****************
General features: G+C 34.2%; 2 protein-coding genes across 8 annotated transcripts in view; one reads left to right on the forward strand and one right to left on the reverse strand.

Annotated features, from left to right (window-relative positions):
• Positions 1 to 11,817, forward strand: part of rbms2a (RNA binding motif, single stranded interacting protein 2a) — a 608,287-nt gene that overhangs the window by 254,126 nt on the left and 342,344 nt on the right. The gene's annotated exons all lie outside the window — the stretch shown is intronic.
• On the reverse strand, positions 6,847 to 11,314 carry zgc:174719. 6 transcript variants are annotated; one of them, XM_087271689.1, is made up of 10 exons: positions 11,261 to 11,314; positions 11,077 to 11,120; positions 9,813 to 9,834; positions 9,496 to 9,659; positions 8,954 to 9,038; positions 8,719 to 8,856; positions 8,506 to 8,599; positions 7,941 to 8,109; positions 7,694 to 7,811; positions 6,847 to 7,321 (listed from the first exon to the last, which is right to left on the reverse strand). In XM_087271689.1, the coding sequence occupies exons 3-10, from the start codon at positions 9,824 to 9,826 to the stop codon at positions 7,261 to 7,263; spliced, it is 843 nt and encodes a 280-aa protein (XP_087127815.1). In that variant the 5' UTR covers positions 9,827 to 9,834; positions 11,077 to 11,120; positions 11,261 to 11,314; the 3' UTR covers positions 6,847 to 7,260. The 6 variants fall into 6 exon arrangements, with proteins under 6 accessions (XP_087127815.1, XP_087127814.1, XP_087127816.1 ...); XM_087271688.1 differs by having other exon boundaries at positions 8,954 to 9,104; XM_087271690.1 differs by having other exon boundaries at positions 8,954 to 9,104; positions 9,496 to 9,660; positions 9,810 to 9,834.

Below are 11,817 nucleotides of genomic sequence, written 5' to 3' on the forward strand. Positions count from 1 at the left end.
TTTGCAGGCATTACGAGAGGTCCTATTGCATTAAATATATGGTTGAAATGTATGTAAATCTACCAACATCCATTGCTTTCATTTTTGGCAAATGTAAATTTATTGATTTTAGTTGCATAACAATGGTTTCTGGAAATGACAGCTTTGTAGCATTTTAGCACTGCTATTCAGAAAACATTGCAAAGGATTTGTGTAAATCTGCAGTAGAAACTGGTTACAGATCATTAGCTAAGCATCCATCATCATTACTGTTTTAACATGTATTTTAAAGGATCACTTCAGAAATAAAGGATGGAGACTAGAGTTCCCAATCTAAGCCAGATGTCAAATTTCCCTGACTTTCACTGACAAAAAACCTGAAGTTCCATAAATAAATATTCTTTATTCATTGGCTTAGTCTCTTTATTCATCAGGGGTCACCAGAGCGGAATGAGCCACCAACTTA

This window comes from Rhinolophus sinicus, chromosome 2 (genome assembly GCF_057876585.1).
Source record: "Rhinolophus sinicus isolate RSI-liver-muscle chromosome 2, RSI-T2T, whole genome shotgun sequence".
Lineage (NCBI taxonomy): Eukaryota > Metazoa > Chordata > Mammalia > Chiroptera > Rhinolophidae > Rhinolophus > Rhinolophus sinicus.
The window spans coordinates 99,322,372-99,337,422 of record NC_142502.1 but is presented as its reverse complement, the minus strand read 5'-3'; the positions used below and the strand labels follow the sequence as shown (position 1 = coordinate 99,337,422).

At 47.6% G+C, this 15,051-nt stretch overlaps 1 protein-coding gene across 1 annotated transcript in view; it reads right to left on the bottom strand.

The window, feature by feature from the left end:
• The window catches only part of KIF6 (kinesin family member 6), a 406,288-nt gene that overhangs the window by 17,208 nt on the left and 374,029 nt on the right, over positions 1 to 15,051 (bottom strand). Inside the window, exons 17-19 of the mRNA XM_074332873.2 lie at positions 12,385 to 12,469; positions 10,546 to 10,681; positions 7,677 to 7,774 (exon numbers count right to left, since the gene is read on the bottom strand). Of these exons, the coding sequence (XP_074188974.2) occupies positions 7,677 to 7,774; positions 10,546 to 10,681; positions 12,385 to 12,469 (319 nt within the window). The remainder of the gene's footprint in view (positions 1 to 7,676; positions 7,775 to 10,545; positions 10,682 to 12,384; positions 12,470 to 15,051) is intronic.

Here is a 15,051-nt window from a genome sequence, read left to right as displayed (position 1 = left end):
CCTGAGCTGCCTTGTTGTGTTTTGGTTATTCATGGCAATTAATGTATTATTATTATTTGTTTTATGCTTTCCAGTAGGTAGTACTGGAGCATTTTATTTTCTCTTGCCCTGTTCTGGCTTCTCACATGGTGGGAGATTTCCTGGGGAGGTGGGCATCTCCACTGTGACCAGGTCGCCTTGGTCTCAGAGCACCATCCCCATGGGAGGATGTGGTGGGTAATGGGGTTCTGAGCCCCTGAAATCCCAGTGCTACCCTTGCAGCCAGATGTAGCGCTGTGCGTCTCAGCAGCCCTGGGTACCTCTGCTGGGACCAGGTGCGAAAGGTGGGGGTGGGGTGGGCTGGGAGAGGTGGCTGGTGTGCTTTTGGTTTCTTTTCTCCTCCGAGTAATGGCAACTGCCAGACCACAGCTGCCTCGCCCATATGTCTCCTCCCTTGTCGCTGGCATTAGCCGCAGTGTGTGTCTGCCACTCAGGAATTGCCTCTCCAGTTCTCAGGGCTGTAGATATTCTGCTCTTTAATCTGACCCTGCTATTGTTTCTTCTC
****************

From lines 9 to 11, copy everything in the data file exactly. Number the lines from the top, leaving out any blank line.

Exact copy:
Lineage (NCBI taxonomy): Eukaryota > Metazoa > Chordata > Mammalia > Chiroptera > Rhinolophidae > Rhinolophus > Rhinolophus sinicus.
The window spans coordinates 99,322,372-99,337,422 of record NC_142502.1 but is presented as its reverse complement, the minus strand read 5'-3'; the positions used below and the strand labels follow the sequence as shown (position 1 = coordinate 99,337,422).

At 47.6% G+C, this 15,051-nt stretch overlaps 1 protein-coding gene across 1 annotated transcript in view; it reads right to left on the bottom strand.